The “Alternative” to the Courthouse

Over the past 20 years, the number of civil lawsuits filed in Texas district and county courts has increased by 31%, including an almost 4% average increase per year since 1999. While the number of lawsuits filed is steadily rising, the number of civil cases that go to trial is steadily decreasing. The United States Department of Justice found a 47% decrease in the number of civil trials in the nation’s 75 largest counties from 1992 to 2001.

So how can the number of lawsuits continue to increase while the number of trials continues to decrease? The main reason is settlement, as between 88 and 90% of all cases settle before going to trial. And cases most often settle through alternative dispute resolution (“ADR”). In fact, approximately threequarters of cases that go through ADR are resolved.

It is all but guaranteed that a party to litigation will have to participate in ADR. The State of Texas law strongly advocates the use of ADR, and the Texas Legislature passed the ADR Act in 1987 to carry out that policy. The ADR Act sets out procedures to facilitate non-adversarial negotiation, such as ensuring that the process is confidential, and encourages all Texas courts to refer matters to ADR. For example, the Travis County District Courts automatically refer all cases to pre-trial mediation. This is the predomipredominent policy in many Texas courts. For instance, Bexar County District Courts presume that all cases should be ordered to mediation and require that parties participate in an ADR hearing four months before trial.

Mediation is a confidential process during which a mediator facilitates settlement negotiations and discussions between the parties. The mediator is an impartial party that is typically an attorney who has completed required training for the mediation process. The mediation often starts with an opening caucus or joint session when the parties, their attorneys, and the mediator meet in the same room to discuss the case and their respective positions. The parties then split into separate rooms, and the mediator spends the rest of the time going back and forth to listen to the parties, clarify issues, and facilitate settlement negotiation. Mediations usually last a half day or a full day. If an agreement is reached at the end and reduced to writing signed by the parties, it is usually an enforceable contract. If an agreement is not reached, the parties may decide to continue settlement discussions, with or without the mediator, or the parties will proceed with litigating their cases at the courthouse.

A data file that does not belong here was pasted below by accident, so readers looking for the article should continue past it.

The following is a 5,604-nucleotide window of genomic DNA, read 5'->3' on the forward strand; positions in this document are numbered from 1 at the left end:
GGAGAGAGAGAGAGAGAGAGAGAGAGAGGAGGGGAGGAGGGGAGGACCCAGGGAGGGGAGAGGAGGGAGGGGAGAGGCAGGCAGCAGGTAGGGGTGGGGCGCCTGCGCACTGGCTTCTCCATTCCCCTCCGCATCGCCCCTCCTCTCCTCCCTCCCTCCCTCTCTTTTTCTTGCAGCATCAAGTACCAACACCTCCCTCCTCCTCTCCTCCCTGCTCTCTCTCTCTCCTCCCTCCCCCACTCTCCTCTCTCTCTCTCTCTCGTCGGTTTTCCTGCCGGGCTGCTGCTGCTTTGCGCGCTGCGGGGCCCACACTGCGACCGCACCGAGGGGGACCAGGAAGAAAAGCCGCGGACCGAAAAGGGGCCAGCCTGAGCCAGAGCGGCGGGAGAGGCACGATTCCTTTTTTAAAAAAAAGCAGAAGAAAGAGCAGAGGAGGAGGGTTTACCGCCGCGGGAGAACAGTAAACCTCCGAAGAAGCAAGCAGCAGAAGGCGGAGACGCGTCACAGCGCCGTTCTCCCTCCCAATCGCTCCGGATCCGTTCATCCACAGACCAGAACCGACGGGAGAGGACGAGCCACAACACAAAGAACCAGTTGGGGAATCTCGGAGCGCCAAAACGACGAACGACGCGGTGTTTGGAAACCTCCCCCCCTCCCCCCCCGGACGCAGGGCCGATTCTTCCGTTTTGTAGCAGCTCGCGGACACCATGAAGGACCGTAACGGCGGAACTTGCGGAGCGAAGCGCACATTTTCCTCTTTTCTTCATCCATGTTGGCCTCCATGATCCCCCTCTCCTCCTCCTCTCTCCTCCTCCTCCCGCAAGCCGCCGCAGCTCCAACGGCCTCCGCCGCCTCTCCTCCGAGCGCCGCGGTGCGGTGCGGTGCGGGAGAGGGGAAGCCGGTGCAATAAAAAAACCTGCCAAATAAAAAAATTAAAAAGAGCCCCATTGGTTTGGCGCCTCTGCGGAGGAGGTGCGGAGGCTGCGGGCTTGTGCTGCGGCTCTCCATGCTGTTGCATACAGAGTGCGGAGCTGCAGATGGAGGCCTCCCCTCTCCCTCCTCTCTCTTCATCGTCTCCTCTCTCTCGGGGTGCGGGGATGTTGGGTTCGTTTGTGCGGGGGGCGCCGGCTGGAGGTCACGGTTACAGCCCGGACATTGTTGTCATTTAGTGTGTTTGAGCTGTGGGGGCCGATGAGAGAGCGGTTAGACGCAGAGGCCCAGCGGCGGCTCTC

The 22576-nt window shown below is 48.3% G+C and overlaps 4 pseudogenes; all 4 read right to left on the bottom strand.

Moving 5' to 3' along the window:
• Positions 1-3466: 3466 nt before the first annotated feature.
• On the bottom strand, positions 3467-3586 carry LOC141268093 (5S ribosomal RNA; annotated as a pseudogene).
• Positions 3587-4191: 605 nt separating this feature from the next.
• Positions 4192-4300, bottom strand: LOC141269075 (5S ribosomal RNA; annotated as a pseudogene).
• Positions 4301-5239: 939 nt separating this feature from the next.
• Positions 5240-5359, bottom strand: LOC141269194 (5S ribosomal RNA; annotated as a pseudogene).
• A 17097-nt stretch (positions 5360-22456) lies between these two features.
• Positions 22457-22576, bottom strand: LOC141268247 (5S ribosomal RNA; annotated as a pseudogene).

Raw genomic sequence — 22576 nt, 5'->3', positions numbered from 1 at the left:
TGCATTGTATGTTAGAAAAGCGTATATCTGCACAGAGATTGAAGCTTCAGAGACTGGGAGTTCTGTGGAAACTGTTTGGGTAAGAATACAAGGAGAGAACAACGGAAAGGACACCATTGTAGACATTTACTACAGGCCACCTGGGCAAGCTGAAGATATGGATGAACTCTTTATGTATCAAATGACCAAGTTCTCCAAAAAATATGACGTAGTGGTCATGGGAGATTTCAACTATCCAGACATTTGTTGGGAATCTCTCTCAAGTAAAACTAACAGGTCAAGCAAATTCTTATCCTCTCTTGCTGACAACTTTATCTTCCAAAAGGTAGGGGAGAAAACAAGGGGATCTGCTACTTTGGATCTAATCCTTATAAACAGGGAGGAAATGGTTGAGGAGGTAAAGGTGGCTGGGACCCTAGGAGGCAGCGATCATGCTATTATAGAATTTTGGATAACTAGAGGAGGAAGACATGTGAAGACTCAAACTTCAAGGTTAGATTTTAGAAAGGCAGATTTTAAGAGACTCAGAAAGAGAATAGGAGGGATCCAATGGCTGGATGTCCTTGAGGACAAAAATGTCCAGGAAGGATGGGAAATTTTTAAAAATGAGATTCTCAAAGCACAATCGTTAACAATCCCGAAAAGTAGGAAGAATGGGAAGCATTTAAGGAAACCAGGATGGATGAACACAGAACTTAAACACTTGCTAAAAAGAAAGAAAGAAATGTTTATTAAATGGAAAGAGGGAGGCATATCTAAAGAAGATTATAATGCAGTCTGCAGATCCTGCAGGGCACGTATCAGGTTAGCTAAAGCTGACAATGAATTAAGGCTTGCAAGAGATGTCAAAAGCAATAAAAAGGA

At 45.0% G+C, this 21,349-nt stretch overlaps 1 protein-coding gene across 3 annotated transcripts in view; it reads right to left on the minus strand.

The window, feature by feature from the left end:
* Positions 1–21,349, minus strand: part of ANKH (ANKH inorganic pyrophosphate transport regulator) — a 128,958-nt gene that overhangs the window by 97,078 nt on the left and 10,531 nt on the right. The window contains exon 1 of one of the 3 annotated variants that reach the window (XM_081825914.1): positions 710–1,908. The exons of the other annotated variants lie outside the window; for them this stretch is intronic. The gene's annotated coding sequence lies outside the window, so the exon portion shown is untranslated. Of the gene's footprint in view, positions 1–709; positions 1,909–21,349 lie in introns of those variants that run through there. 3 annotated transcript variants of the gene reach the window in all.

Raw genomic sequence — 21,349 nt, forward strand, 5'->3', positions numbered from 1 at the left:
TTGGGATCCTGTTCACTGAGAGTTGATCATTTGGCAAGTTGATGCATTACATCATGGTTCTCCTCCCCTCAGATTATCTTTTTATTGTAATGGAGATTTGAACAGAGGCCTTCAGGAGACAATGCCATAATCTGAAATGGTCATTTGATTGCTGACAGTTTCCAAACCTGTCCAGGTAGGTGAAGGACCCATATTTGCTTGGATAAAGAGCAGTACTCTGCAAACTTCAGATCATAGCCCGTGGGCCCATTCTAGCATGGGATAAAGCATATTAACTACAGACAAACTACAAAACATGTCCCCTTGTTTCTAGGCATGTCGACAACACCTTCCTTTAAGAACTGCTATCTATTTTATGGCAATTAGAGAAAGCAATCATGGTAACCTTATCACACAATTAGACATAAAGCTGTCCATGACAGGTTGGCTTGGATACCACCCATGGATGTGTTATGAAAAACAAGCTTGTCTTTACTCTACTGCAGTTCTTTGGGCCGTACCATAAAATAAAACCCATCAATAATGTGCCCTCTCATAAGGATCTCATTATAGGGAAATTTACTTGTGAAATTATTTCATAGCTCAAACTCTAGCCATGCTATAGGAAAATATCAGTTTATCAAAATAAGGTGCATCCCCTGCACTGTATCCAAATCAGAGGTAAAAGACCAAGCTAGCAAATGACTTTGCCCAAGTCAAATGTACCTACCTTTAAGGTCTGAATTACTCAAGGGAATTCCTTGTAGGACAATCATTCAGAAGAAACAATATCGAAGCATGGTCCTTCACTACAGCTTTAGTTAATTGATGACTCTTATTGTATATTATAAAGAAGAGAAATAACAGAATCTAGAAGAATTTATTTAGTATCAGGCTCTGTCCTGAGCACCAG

The advantages of mediation are that it is flexible, voluntary, more economical, fast, and confidential. Allen Smith, the Chairman of our Commercial Litigation Section, describes mediation as an opportunity that allows his clients to “control their world” versus litigation where so many variables are left in the hands of opposing counsel and the court and out of the client’s control. Smith is an advocate of consideration of mediation prior to any lawsuit to address disputes efficiently and economically in a strategy that he calls as he calls “Litigation Mitigation”.

A soon to be published study in the Journal of Empirical Legal Studies concludes that settling can frequently be more beneficial than going to trial. “In just 15 percent of cases, both sides were right to go to trial – meaning that the defendant paid less than the plaintiff had wanted or that the plaintiff got more than the defendant had offered.” Given this finding and the very high likelihood that a court will order a case to mediation, it behooves all businesses to be familiar with the ADR process.

By J. Allen Smith and Daniel P. Tobin

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